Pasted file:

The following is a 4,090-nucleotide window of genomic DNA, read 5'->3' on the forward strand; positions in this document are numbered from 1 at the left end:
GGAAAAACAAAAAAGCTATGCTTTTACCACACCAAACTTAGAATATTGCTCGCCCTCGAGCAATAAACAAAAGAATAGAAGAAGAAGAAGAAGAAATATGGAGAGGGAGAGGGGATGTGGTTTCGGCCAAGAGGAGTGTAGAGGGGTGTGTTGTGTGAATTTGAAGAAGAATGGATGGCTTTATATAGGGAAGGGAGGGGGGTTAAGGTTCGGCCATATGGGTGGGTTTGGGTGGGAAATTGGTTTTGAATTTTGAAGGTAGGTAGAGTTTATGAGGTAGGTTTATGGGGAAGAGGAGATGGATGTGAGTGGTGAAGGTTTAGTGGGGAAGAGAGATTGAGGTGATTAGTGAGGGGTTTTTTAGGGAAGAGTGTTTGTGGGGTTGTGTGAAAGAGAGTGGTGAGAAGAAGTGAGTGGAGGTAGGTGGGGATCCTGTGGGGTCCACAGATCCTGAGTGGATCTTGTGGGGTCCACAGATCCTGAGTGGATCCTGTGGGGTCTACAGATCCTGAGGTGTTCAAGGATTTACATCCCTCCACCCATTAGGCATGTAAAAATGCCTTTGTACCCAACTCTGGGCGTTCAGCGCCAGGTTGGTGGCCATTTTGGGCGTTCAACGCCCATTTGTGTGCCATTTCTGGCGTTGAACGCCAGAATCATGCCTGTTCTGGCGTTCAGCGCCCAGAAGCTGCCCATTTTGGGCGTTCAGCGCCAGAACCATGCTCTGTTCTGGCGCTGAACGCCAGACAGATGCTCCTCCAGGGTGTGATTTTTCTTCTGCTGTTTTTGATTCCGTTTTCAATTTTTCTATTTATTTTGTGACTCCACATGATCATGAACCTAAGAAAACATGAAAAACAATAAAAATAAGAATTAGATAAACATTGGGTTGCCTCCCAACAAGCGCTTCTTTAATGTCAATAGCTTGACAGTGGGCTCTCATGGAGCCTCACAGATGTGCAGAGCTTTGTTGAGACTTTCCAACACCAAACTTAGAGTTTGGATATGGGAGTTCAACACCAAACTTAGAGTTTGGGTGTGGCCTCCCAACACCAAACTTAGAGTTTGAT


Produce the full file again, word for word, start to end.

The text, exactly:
The following is a 4,090-nucleotide window of genomic DNA, read 5'->3' on the forward strand; positions in this document are numbered from 1 at the left end:
GGAAAAACAAAAAAGCTATGCTTTTACCACACCAAACTTAGAATATTGCTCGCCCTCGAGCAATAAACAAAAGAATAGAAGAAGAAGAAGAAGAAATATGGAGAGGGAGAGGGGATGTGGTTTCGGCCAAGAGGAGTGTAGAGGGGTGTGTTGTGTGAATTTGAAGAAGAATGGATGGCTTTATATAGGGAAGGGAGGGGGGTTAAGGTTCGGCCATATGGGTGGGTTTGGGTGGGAAATTGGTTTTGAATTTTGAAGGTAGGTAGAGTTTATGAGGTAGGTTTATGGGGAAGAGGAGATGGATGTGAGTGGTGAAGGTTTAGTGGGGAAGAGAGATTGAGGTGATTAGTGAGGGGTTTTTTAGGGAAGAGTGTTTGTGGGGTTGTGTGAAAGAGAGTGGTGAGAAGAAGTGAGTGGAGGTAGGTGGGGATCCTGTGGGGTCCACAGATCCTGAGTGGATCTTGTGGGGTCCACAGATCCTGAGTGGATCCTGTGGGGTCTACAGATCCTGAGGTGTTCAAGGATTTACATCCCTCCACCCATTAGGCATGTAAAAATGCCTTTGTACCCAACTCTGGGCGTTCAGCGCCAGGTTGGTGGCCATTTTGGGCGTTCAACGCCCATTTGTGTGCCATTTCTGGCGTTGAACGCCAGAATCATGCCTGTTCTGGCGTTCAGCGCCCAGAAGCTGCCCATTTTGGGCGTTCAGCGCCAGAACCATGCTCTGTTCTGGCGCTGAACGCCAGACAGATGCTCCTCCAGGGTGTGATTTTTCTTCTGCTGTTTTTGATTCCGTTTTCAATTTTTCTATTTATTTTGTGACTCCACATGATCATGAACCTAAGAAAACATGAAAAACAATAAAAATAAGAATTAGATAAACATTGGGTTGCCTCCCAACAAGCGCTTCTTTAATGTCAATAGCTTGACAGTGGGCTCTCATGGAGCCTCACAGATGTGCAGAGCTTTGTTGAGACTTTCCAACACCAAACTTAGAGTTTGGATATGGGAGTTCAACACCAAACTTAGAGTTTGGGTGTGGCCTCCCAACACCAAACTTAGAGTTTGAT